The C++11 memory ordering parameters for atomic operations specify constraints on the ordering. If you do a store with
std::memory_order_release, and a load from another thread reads the value with
std::memory_order_acquire then subsequent read operations from the second thread will see any values stored to any memory location by the first thread that were prior to the store-release, or a later store to any of those memory locations.
If both the store and subsequent load are
std::memory_order_seq_cst then the relationship between these two threads is the same. You need a more threads to see the difference.
y, both initially 0.
int a=x.load(std::memory_order_acquire); // x before y
int c=y.load(std::memory_order_acquire); // y before x
As written, there is no relationship between the stores to
y, so it is quite possible to see
b==0 in thread 3, and
d==0 in thread 4.
If all the memory orderings are changed to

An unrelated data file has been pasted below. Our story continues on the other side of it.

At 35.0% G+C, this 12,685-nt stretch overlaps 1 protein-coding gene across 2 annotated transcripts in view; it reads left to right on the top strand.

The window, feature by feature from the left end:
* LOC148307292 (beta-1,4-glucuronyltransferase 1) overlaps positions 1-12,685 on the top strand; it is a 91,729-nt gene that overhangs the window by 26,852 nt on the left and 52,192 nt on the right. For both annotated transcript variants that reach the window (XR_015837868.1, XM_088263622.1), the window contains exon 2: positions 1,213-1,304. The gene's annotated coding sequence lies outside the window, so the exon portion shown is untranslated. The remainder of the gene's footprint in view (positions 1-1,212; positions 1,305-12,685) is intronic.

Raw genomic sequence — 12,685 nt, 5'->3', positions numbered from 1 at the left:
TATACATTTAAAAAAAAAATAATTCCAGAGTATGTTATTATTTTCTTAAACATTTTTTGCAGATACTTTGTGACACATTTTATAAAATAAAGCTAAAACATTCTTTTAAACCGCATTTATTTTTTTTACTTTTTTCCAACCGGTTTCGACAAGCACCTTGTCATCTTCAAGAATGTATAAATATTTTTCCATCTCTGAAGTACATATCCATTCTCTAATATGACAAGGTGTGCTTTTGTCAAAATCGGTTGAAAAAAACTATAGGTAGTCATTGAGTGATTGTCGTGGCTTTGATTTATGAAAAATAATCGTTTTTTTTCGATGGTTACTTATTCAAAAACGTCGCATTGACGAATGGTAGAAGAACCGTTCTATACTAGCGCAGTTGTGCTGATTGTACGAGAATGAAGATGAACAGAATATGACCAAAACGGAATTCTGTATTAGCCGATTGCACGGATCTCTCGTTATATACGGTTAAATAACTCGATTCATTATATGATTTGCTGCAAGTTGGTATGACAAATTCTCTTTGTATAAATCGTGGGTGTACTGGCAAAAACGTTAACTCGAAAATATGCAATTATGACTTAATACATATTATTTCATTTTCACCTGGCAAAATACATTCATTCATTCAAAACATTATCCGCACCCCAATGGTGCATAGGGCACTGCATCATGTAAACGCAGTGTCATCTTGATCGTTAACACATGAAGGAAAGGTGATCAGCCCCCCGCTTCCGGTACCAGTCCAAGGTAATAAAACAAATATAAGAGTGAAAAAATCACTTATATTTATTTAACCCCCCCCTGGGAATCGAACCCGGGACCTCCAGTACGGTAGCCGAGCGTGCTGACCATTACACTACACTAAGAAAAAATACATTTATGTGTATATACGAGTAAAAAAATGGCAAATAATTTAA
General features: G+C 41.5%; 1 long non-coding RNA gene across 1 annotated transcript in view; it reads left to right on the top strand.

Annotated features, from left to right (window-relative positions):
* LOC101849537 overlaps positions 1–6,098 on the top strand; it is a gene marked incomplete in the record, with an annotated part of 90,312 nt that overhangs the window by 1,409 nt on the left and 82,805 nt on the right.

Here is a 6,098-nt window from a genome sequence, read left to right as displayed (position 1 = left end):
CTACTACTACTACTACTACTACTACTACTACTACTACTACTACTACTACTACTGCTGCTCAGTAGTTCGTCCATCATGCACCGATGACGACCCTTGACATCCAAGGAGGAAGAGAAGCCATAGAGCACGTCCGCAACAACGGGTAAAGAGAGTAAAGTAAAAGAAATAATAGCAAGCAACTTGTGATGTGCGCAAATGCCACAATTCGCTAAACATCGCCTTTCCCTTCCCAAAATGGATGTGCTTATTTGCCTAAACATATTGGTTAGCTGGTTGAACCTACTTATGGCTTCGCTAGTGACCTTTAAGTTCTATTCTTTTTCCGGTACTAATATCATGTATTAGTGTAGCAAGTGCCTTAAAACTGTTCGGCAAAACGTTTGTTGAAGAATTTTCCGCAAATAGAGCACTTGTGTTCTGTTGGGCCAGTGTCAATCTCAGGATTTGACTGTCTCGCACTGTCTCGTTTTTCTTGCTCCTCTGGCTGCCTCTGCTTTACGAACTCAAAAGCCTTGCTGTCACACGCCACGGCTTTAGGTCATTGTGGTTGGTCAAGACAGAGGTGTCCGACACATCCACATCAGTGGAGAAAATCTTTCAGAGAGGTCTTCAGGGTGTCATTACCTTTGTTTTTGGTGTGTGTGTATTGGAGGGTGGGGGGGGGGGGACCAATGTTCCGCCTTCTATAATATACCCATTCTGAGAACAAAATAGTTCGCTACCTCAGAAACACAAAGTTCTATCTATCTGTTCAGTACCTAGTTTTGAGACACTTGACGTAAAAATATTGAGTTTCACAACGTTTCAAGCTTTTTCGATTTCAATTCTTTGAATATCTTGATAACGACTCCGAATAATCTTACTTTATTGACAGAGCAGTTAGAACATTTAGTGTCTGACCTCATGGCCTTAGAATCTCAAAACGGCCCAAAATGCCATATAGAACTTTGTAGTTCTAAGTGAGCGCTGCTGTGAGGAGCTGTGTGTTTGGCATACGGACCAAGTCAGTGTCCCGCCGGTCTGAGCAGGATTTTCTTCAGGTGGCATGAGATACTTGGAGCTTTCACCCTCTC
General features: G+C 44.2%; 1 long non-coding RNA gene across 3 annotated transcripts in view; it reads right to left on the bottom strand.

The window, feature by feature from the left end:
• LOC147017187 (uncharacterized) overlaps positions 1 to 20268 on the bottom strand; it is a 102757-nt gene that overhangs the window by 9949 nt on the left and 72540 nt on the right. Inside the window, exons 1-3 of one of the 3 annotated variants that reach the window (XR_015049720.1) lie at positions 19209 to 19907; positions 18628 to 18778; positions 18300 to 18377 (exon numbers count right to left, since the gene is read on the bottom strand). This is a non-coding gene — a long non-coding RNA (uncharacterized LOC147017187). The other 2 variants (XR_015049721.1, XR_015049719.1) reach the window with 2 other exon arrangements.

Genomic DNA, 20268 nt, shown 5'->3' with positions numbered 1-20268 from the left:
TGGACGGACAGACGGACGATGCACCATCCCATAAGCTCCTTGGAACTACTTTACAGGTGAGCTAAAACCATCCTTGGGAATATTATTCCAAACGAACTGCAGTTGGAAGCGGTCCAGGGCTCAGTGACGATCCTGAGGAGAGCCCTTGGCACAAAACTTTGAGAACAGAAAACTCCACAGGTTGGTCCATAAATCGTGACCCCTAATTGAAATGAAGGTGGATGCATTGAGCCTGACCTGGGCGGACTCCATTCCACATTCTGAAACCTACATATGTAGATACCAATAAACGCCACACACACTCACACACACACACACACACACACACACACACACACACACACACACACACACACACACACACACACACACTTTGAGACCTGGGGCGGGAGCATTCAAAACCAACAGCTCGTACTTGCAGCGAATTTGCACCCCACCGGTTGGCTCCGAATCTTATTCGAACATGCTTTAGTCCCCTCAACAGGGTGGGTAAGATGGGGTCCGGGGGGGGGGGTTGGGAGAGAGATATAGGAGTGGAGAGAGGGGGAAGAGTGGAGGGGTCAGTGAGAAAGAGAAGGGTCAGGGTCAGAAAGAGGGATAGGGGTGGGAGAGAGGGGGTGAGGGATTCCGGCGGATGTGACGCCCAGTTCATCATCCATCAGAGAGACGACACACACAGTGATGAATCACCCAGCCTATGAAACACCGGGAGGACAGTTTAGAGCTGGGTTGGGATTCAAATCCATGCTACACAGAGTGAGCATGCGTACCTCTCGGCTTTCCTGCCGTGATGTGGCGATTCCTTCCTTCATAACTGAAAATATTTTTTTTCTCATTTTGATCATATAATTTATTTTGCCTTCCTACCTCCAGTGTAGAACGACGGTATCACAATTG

std::memory_order_seq_cst then this enforces an ordering between the stores to
y. Consequently, if thread 3 sees
b==0 then that means the store to
x must be before the store to
y, so if thread 4 sees
c==1, meaning the store to
y has completed, then the store to
x must also have completed, so we must have
In practice, then using
std::memory_order_seq_cst everywhere will add additional overhead to either loads or stores or both, depending on your compiler and processor architecture. e.g. a common technique for x86 processors is to use
XCHG instructions rather than
MOV instructions for
std::memory_order_seq_cst stores, in order to provide the necessary ordering guarantees, whereas for
std::memory_order_release a plain
MOV will suffice. On systems with more relaxed memory architectures the overhead may be greater, since plain loads and stores have fewer guarantees.
Memory ordering is hard. I devoted almost an entire chapter to it in my book.